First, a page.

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Wanderings: Gold Creek Pond

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Snowshoeing was a much noisier endeavor than I'd expected. A snow-covered landscape is usually associated with soft silence and muffled noises, the sound of spoken words extinguished as the vapor of your breath dissipates in the chilly air. Instead, as our group tromped along the path toward Gold Creek Pond last Sunday, we were accompanied by the sounds of swishing snow pants, excited voices chattering and laughing, and of course, the loud scrape-crunch of boots and snowshoes themselves, rasping against the icy crust of snow.

By happy coincidence, my birthday fell on the same day as our January book club outing. I had looked forward to this day for awhile, and was eager to finally try my hand (foot?) at snowshoeing. Heavy mountain snow prevented me from attending this same outing last year, and this year I'd been keeping an eye on the weather, warily reviewing the expected snowfall totals as the day approached. However, with the blessing of a favorable forecast, it was amid t…

Looking back at 2018

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It's the time of year to reflect on the past twelve months, and to look ahead to what the New Year might bring.

I'll be honest. There was not much excitement in my life in 2018... but you know what? After the last few years I've had, I'm completely fine with that. The year wasn't punctuated by any significant highs and lows, but cruised steadily along, even-keeled and with little rocking of the boat. 2018 was a year of brief local excursions, backyard puttering, canceled plans, and a few last-minute adventures.

Here's a look at the paths my feet wandered this year. And a few they didn't.

January [Insert photo of snowshoeing outing I missed due to a winter storm in the mountains]

March I FINALLY rejoined my friends in the Alpine Trails Book Club for a hike to the Middle Fork Snoqualmie in North Bend. It was a chilly day, but the fresh air, companionship, and gorgeous scenery were blissful.





And also... my trillium bloomed again. I obtained this trillium during…

Climate Change in the Northwest: the Fourth National Climate Assessment

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While the rest of the country was black Friday shopping, opting outside, or still digesting their Thanksgiving turkey, the US Global Change Research Program quietly slipped an early Christmas gift (or lump of coal?) into our stockings. The Fourth National Climate Assessment was released last Friday, and as one would expect these days, the news isn't great.

After reading the chapter pertaining to the Northwest, which exhaustively parses out the climate challenges facing our region in the remainder of the century, I left with one takeaway: if you didn't like 2015, you're not going to like the decades to come.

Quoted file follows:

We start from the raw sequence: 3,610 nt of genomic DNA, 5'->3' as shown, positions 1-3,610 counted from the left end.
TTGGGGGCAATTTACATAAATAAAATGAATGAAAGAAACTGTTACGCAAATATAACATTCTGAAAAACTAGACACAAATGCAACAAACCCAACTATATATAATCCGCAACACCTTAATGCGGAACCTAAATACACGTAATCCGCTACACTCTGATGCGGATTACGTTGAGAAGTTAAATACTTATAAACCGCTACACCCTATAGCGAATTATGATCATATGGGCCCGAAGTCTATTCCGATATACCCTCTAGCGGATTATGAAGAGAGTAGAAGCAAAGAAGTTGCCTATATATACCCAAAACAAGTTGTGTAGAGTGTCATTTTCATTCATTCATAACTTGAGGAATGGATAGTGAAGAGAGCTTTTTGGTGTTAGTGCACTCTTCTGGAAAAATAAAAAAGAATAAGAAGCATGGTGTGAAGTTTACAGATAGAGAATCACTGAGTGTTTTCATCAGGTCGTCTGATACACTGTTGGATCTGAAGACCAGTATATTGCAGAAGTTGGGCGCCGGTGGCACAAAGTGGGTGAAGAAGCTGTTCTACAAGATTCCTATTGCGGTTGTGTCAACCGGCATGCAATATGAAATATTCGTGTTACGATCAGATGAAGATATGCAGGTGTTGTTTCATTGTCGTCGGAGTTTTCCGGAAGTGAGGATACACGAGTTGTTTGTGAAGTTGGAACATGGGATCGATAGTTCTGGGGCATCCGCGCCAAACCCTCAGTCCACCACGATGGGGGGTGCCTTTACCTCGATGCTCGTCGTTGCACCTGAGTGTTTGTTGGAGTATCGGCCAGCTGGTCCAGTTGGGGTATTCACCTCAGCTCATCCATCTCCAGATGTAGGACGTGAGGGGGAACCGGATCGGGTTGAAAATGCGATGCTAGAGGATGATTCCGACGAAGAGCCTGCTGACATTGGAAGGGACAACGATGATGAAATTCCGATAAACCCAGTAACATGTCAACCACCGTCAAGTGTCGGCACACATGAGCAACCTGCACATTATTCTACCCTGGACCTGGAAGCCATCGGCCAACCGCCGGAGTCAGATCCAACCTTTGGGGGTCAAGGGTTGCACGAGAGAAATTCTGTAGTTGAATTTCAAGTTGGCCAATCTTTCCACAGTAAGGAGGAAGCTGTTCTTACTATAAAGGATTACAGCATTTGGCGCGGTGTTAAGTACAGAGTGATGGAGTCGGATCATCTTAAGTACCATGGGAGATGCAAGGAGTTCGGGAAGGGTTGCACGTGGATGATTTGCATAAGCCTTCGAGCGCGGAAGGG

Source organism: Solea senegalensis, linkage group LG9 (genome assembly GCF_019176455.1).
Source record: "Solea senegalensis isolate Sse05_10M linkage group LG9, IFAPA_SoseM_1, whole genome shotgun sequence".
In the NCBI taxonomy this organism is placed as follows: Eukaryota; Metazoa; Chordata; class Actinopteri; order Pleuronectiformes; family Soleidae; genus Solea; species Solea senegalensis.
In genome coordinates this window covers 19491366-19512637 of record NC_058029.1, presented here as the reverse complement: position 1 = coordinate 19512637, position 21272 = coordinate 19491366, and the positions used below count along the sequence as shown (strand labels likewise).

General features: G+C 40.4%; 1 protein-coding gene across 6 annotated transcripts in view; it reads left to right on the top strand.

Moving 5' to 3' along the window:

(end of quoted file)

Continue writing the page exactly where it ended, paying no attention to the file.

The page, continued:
Those of us who lived in the Pacific Northwest during the year 2015 are unlikely to forget - however much we may want to - the cascade of record-breaking events that left us all wondering what had happened to this place we call home. A winter with temperatures 6.2 degrees F above normal caused more precipitation to fall as rain instead of snow, leaving the mountain sno…

Musings by the River: Tipping Points and Climate

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We pull into the near-empty gravel lot and park the car in front of a clump of snowberry bushes. Extracting ourselves from my compact vehicle, my husband and I pull our son Lucas from his carseat, bundle him up, and set him loose on the trail on this foggy October morning, hurrying through the dew-wet grass to keep up. After being sick and stuck in the house for the past four days, an acute case of cabin fever sent us running for the outdoors, even though all of our noses were still running as well. That's what sleeves are for, right?

We made the drive out to the Chinook Bend Natural Area in Carnation, a place I'd long wanted to visit after regularly driving past it for years. This 59-acre area wrapped on three sides by the Snoqualmie River is popular with birders and fishing enthusiasts, and is also a nice place to walk and stretch your legs. Once a piece of land degraded by cattle grazing, Chinook Bend is now an example of how thoughtful restoration can bring back the land&…

Wanderings: Blue Lake (again)

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More and more of my Wanderings are including (again) in the title, and I'm grateful to have found so many lovely places to which I can return over the years. I first hiked to Blue Lake in September of 2015, and since that first magical trip into the land of larches and fall colors, I've longed to go back for a second experience.

My chance came when my sister asked if I'd like to hike Blue Lake with her, because she HAD to see the larches. She'd been eyeing the trip reports for the last few days, and those much-pursued trees were now sporting their golden foliage in the North Cascades. A scant few days later, we were on the road at bleary-eyed 6am (okay, 6:30am after the obligatory stop for coffee and the return trip home to retrieve the lunch I'd forgotten in the refrigerator) headed north on the long 2.5 hour drive to the trailhead. After traveling north on a nearly-empty I-5, we cut eastward and drove toward the sunrise on highway 530. As we moved upward in lati…